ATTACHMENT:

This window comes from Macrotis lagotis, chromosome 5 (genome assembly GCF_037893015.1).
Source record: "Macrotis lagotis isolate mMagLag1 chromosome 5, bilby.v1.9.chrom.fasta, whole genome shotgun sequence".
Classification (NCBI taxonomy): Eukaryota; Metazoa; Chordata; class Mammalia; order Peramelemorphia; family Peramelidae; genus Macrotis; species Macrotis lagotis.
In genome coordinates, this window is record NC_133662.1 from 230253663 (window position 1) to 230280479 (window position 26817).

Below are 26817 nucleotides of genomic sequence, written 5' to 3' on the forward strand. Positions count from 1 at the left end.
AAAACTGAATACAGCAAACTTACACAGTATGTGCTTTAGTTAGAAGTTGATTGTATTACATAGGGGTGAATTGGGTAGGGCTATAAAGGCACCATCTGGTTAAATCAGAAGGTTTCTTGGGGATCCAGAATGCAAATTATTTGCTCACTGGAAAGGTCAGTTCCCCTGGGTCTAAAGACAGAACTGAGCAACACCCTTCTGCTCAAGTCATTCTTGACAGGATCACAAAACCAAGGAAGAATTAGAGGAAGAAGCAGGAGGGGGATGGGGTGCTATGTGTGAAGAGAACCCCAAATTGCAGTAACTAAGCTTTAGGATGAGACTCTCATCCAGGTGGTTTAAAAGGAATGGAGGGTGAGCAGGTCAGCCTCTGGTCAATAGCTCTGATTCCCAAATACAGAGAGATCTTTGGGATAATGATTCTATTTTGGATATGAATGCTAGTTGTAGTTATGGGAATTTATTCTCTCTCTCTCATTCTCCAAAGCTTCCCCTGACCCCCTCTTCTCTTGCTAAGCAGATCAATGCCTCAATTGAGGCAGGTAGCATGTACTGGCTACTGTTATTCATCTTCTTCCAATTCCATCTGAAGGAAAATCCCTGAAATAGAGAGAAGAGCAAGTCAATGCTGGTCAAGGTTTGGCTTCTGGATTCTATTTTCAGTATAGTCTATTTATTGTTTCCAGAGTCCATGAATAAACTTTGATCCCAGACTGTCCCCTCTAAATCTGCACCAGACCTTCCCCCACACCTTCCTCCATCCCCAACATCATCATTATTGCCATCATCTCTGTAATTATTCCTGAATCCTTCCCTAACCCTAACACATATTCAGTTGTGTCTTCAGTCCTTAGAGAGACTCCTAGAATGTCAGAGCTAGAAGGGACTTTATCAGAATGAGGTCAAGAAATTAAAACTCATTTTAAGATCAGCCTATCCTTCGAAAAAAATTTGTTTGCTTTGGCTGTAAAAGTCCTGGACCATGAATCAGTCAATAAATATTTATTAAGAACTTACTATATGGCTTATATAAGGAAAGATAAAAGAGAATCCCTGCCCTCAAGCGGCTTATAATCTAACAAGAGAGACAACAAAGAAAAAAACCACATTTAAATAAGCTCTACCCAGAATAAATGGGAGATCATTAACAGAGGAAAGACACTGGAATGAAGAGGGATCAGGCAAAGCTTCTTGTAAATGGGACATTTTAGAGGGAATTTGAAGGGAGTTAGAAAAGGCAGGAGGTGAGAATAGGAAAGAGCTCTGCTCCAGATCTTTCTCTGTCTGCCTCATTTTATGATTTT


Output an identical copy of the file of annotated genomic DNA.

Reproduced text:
This window comes from Macrotis lagotis, chromosome 5 (genome assembly GCF_037893015.1).
Source record: "Macrotis lagotis isolate mMagLag1 chromosome 5, bilby.v1.9.chrom.fasta, whole genome shotgun sequence".
Classification (NCBI taxonomy): Eukaryota; Metazoa; Chordata; class Mammalia; order Peramelemorphia; family Peramelidae; genus Macrotis; species Macrotis lagotis.
In genome coordinates, this window is record NC_133662.1 from 230253663 (window position 1) to 230280479 (window position 26817).

Below are 26817 nucleotides of genomic sequence, written 5' to 3' on the forward strand. Positions count from 1 at the left end.
AAAACTGAATACAGCAAACTTACACAGTATGTGCTTTAGTTAGAAGTTGATTGTATTACATAGGGGTGAATTGGGTAGGGCTATAAAGGCACCATCTGGTTAAATCAGAAGGTTTCTTGGGGATCCAGAATGCAAATTATTTGCTCACTGGAAAGGTCAGTTCCCCTGGGTCTAAAGACAGAACTGAGCAACACCCTTCTGCTCAAGTCATTCTTGACAGGATCACAAAACCAAGGAAGAATTAGAGGAAGAAGCAGGAGGGGGATGGGGTGCTATGTGTGAAGAGAACCCCAAATTGCAGTAACTAAGCTTTAGGATGAGACTCTCATCCAGGTGGTTTAAAAGGAATGGAGGGTGAGCAGGTCAGCCTCTGGTCAATAGCTCTGATTCCCAAATACAGAGAGATCTTTGGGATAATGATTCTATTTTGGATATGAATGCTAGTTGTAGTTATGGGAATTTATTCTCTCTCTCTCATTCTCCAAAGCTTCCCCTGACCCCCTCTTCTCTTGCTAAGCAGATCAATGCCTCAATTGAGGCAGGTAGCATGTACTGGCTACTGTTATTCATCTTCTTCCAATTCCATCTGAAGGAAAATCCCTGAAATAGAGAGAAGAGCAAGTCAATGCTGGTCAAGGTTTGGCTTCTGGATTCTATTTTCAGTATAGTCTATTTATTGTTTCCAGAGTCCATGAATAAACTTTGATCCCAGACTGTCCCCTCTAAATCTGCACCAGACCTTCCCCCACACCTTCCTCCATCCCCAACATCATCATTATTGCCATCATCTCTGTAATTATTCCTGAATCCTTCCCTAACCCTAACACATATTCAGTTGTGTCTTCAGTCCTTAGAGAGACTCCTAGAATGTCAGAGCTAGAAGGGACTTTATCAGAATGAGGTCAAGAAATTAAAACTCATTTTAAGATCAGCCTATCCTTCGAAAAAAATTTGTTTGCTTTGGCTGTAAAAGTCCTGGACCATGAATCAGTCAATAAATATTTATTAAGAACTTACTATATGGCTTATATAAGGAAAGATAAAAGAGAATCCCTGCCCTCAAGCGGCTTATAATCTAACAAGAGAGACAACAAAGAAAAAAACCACATTTAAATAAGCTCTACCCAGAATAAATGGGAGATCATTAACAGAGGAAAGACACTGGAATGAAGAGGGATCAGGCAAAGCTTCTTGTAAATGGGACATTTTAGAGGGAATTTGAAGGGAGTTAGAAAAGGCAGGAGGTGAGAATAGGAAAGAGCTCTGCTCCAGATCTTTCTCTGTCTGCCTCATTTTATGATTTT